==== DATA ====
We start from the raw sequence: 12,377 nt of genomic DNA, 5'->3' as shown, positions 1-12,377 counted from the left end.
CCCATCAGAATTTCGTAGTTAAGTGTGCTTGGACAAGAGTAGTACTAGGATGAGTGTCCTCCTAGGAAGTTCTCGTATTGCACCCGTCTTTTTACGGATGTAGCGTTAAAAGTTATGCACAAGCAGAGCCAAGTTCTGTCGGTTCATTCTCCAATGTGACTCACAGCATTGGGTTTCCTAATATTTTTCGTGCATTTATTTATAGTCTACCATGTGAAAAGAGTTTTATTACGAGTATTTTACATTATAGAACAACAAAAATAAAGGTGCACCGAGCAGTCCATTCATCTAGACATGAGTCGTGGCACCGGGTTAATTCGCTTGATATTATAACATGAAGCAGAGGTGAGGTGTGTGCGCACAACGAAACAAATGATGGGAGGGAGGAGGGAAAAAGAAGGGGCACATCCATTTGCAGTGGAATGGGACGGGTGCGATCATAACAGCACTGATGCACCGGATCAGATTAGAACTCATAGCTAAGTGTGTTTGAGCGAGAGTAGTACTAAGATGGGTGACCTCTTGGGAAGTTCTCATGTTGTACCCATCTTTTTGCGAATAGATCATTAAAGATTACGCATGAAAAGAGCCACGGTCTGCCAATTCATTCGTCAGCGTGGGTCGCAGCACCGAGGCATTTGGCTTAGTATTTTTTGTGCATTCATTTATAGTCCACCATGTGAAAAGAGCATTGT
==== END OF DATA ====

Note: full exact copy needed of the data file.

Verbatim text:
We start from the raw sequence: 12,377 nt of genomic DNA, 5'->3' as shown, positions 1-12,377 counted from the left end.
CCCATCAGAATTTCGTAGTTAAGTGTGCTTGGACAAGAGTAGTACTAGGATGAGTGTCCTCCTAGGAAGTTCTCGTATTGCACCCGTCTTTTTACGGATGTAGCGTTAAAAGTTATGCACAAGCAGAGCCAAGTTCTGTCGGTTCATTCTCCAATGTGACTCACAGCATTGGGTTTCCTAATATTTTTCGTGCATTTATTTATAGTCTACCATGTGAAAAGAGTTTTATTACGAGTATTTTACATTATAGAACAACAAAAATAAAGGTGCACCGAGCAGTCCATTCATCTAGACATGAGTCGTGGCACCGGGTTAATTCGCTTGATATTATAACATGAAGCAGAGGTGAGGTGTGTGCGCACAACGAAACAAATGATGGGAGGGAGGAGGGAAAAAGAAGGGGCACATCCATTTGCAGTGGAATGGGACGGGTGCGATCATAACAGCACTGATGCACCGGATCAGATTAGAACTCATAGCTAAGTGTGTTTGAGCGAGAGTAGTACTAAGATGGGTGACCTCTTGGGAAGTTCTCATGTTGTACCCATCTTTTTGCGAATAGATCATTAAAGATTACGCATGAAAAGAGCCACGGTCTGCCAATTCATTCGTCAGCGTGGGTCGCAGCACCGAGGCATTTGGCTTAGTATTTTTTGTGCATTCATTTATAGTCCACCATGTGAAAAGAGCATTGT